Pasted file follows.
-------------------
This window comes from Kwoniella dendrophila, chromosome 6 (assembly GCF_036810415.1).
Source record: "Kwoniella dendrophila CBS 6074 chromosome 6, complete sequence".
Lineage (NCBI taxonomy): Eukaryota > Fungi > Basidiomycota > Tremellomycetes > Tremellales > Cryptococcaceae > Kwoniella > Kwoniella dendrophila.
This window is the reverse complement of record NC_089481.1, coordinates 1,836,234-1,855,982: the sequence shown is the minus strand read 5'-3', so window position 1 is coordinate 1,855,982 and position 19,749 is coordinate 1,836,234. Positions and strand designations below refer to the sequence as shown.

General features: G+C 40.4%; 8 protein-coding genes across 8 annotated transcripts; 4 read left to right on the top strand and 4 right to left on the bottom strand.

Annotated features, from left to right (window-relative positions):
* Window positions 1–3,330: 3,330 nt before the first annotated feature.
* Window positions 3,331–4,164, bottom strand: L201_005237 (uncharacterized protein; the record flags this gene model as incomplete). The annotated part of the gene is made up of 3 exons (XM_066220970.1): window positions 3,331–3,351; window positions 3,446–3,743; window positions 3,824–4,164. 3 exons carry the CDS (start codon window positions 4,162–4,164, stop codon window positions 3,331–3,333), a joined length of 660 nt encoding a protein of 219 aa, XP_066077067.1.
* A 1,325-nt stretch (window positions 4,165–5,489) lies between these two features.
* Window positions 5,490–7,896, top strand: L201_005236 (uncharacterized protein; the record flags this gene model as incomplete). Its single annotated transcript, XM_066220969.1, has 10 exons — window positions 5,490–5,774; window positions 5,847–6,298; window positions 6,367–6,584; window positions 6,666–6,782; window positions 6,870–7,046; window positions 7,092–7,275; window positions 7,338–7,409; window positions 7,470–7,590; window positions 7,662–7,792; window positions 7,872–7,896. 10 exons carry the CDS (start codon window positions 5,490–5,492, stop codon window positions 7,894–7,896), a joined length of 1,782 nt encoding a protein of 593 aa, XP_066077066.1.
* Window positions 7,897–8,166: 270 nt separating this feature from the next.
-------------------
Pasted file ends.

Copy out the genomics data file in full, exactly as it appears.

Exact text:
This window comes from Kwoniella dendrophila, chromosome 6 (assembly GCF_036810415.1).
Source record: "Kwoniella dendrophila CBS 6074 chromosome 6, complete sequence".
Lineage (NCBI taxonomy): Eukaryota > Fungi > Basidiomycota > Tremellomycetes > Tremellales > Cryptococcaceae > Kwoniella > Kwoniella dendrophila.
This window is the reverse complement of record NC_089481.1, coordinates 1,836,234-1,855,982: the sequence shown is the minus strand read 5'-3', so window position 1 is coordinate 1,855,982 and position 19,749 is coordinate 1,836,234. Positions and strand designations below refer to the sequence as shown.

General features: G+C 40.4%; 8 protein-coding genes across 8 annotated transcripts; 4 read left to right on the top strand and 4 right to left on the bottom strand.

Annotated features, from left to right (window-relative positions):
* Window positions 1–3,330: 3,330 nt before the first annotated feature.
* Window positions 3,331–4,164, bottom strand: L201_005237 (uncharacterized protein; the record flags this gene model as incomplete). The annotated part of the gene is made up of 3 exons (XM_066220970.1): window positions 3,331–3,351; window positions 3,446–3,743; window positions 3,824–4,164. 3 exons carry the CDS (start codon window positions 4,162–4,164, stop codon window positions 3,331–3,333), a joined length of 660 nt encoding a protein of 219 aa, XP_066077067.1.
* A 1,325-nt stretch (window positions 4,165–5,489) lies between these two features.
* Window positions 5,490–7,896, top strand: L201_005236 (uncharacterized protein; the record flags this gene model as incomplete). Its single annotated transcript, XM_066220969.1, has 10 exons — window positions 5,490–5,774; window positions 5,847–6,298; window positions 6,367–6,584; window positions 6,666–6,782; window positions 6,870–7,046; window positions 7,092–7,275; window positions 7,338–7,409; window positions 7,470–7,590; window positions 7,662–7,792; window positions 7,872–7,896. 10 exons carry the CDS (start codon window positions 5,490–5,492, stop codon window positions 7,894–7,896), a joined length of 1,782 nt encoding a protein of 593 aa, XP_066077066.1.
* Window positions 7,897–8,166: 270 nt separating this feature from the next.